We also asked people who had booked accommodation on Airbnb which their favourite online trading platform was. Again, unsurprisingly, 80% name Airbnb.com, followed by Booking.com (5%), Expedia (2%) and Homeaway (2%). We also provided guests with a list of the ten biggest peer-to-peer accommodation platform facilitators and asked them which ones they were familiar with. Figure 3.3 contains the results.

Bar chart showing Airbnb guests’ unaided recall of online peer-to-peer accommodation platforms. 100% of guests recalled Airbnb, following by Booking.com (80%) and TripAdvisor Holiday Rentals (72%). Platforms such as misterb&b (4%), Wimdu (1%) and Love Home Swap (1%) were the least recalled by guests.
Figure 3.3: Aided recall of online peer-to-peer accommodation by Airbnb guests

Given that all respondents were Airbnb guests, all of them recognised Airbnb. A vast majority of guests also recognised Booking.com (80%) and Trip Advisor Holiday Rental (72%). Nearly half of all respondents identified Couchsurfing (49%). The remaining peer-to-peer accommodation providers were recognised by less than a third of the Airbnb guests we surveyed, including VRBO (26%), Homestay (18%) and niche providers such as misterb&B (4%),

Success factors of platform facilitators

The best predictor of success for a platform facilitator is its capacity to attract large numbers of hosts and guests (Reinhold & Dolnicar, 2018; Reinhold & Dolnicar, 2021; Dolnicar, 2019). Paid online peer-to-peer accommodation platform facilitators that become successful manage to increase their stock rapidly (Zervas et al., 2017), sometimes relying on acquisitions. Table 3.2 provides a summary of acquisitions in the peer-to-peer accommodation market.

Table 3.2: Acquisitions of peer-to-peer accommodation websites
Company Acquisitions
9flats iStopOver (2012)
Accor onefinestay (2016). Oasis (2016) – 30% shares
Airbnb Accoleo (2011), Crashpadder (2012). Luxuty Retreats (2017). Accomable (2017). Trooly (2017), Gaest (2019), Hotel Tonight (2019), Urbandoor (2019)
Booking.com Buuteeq (2014). Hotel Ninjas (2014). Rocketmiles (2015). Evature (2017)
Home Away
Acquired by Expedia in 2015
Cyber Rentals (2005), Great Rentals (2005), A1 Vacations (2005), TripHomes (2005), HomeAway.co.uk (2005), FeWodirekt.de (2005). Vbro (2006). Abritel (2007). Vacation Rentals (2007), Owners Direct (2007), Homelidays (2009), BedandBreakfast (2010). Alugue Temporada (2010). Instant Software (2010), Escapia (2010), RealHolidays (2011), Toprural (2012), Travelmob (2013), Stayz Australia (2013), Bookabach (2013). Glad to Have You (2014), Dwellable (2015). Pillow (2018). Apartment Jet (2018). CanadaStays (2019)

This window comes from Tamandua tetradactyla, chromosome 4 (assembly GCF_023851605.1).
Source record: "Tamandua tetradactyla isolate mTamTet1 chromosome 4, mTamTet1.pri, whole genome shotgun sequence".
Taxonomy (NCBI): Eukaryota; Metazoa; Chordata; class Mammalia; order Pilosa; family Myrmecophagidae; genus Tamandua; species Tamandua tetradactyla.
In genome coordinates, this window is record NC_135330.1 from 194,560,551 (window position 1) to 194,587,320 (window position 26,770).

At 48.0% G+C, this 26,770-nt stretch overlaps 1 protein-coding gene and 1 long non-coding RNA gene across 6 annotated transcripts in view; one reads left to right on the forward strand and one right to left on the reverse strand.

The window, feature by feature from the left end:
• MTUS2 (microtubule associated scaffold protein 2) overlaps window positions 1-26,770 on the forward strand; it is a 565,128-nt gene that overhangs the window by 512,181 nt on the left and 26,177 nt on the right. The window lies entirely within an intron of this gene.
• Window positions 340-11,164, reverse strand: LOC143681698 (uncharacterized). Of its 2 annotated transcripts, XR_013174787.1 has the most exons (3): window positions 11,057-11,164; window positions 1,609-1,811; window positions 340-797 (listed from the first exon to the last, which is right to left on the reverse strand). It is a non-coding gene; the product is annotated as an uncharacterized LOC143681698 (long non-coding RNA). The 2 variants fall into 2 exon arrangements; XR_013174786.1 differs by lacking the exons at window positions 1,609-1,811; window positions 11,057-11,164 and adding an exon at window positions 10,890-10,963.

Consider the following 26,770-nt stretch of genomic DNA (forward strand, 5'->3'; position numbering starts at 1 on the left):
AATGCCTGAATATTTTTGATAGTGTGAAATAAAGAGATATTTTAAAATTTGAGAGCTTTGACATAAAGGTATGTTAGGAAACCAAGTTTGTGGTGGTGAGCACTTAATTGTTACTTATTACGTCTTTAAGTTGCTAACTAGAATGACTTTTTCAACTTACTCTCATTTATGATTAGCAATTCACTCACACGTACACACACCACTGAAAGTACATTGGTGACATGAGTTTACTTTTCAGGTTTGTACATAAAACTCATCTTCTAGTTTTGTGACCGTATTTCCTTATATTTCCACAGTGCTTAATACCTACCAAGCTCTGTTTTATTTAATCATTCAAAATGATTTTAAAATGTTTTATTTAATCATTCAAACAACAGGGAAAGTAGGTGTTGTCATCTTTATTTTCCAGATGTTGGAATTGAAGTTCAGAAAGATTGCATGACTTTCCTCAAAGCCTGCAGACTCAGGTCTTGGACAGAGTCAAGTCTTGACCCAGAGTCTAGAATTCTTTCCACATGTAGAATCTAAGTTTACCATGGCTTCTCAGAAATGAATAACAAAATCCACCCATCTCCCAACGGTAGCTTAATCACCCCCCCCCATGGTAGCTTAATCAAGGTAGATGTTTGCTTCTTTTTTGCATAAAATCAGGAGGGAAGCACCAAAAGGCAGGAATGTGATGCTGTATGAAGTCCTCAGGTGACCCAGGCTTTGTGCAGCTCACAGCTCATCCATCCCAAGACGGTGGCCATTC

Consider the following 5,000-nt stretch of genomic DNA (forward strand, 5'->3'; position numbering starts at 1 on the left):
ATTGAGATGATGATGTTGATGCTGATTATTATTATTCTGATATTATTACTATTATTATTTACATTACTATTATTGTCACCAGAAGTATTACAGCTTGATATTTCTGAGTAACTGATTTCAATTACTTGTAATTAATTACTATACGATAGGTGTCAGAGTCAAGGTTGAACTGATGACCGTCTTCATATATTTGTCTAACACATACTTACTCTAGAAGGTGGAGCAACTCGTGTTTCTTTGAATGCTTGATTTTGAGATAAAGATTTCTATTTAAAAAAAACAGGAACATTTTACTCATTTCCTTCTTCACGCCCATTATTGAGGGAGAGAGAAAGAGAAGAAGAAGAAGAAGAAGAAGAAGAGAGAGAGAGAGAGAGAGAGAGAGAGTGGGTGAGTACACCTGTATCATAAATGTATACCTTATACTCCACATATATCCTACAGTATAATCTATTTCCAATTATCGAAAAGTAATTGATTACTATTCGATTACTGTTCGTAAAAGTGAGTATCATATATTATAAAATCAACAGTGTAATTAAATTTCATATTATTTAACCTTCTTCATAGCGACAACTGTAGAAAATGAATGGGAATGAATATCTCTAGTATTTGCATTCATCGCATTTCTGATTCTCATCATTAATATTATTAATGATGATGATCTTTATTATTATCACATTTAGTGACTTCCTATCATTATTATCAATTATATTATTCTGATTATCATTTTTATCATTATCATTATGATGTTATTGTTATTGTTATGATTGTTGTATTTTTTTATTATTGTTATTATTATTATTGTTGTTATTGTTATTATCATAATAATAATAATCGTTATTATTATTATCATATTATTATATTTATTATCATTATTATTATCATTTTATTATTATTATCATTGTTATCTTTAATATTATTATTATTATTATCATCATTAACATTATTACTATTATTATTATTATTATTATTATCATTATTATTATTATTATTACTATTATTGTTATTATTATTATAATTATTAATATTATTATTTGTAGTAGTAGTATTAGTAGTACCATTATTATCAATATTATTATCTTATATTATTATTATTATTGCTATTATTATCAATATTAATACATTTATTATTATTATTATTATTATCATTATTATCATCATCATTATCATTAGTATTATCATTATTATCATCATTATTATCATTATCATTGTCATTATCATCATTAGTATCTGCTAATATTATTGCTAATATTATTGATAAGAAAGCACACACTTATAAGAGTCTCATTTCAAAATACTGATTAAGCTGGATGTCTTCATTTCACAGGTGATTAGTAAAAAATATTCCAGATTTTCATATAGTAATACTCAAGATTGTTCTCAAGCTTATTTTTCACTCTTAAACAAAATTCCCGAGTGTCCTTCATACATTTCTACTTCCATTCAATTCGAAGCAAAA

HomeExchange
Acquired by Tukkazzal in 2017
Knok (2016), Trampolinn (2016). Night Swapping (2019)
Trip Advisor Holiday Rental Flipkey (2008), Holiday Lettings (2010). Niumba (2013), Vacation Home Rentals (2014), House Trip (2016)
Red Awning Perfect Places (2015)

The need for rapid growth of demand and supply on the trading platform leads to a small number of facilitators having a major competitive advantage. Couchsurfing, for example, has 12 million members all around the world. Airbnb, Booking.com, and HomeAway lead the paid peer-to-peer accommodation market with seven, five and two million listings, trading in 190, 227, and 160 countries respectively. From 2015 to 2018, Airbnb’s revenue increased by 10% (Dogru et al., 2020). The tourist accommodation market share in the United States held by hotels was 94% in 2013. By 2018, hotel market share had dropped to 70%, with Airbnb increasing its share to 19% and HomeAway to 11% (Gessner, 2019).

Large platform facilitators have been proactive in the acquisition of smaller businesses. Airbnb’s acquisition strategy is driven by three factors: bringing new technologies to Airbnb; entering a local market; and entering a niche market (Sonnemaker, 2020). About half of Airbnb’s acquisitions were motivated by technological innovation. Trooly, for example, conducted complete background checks on users, including investigating their activities on the dark web. Other acquisitions enabled Airbnb to enter new markets. The purchase of Accoleo, for example, strengthened its position in Germany. The purchase of Accomable in 2017 allowed Airbnb to counteract accusations that it was failing to cater to guests with disabilities (Randle & Dolnicar, 2018).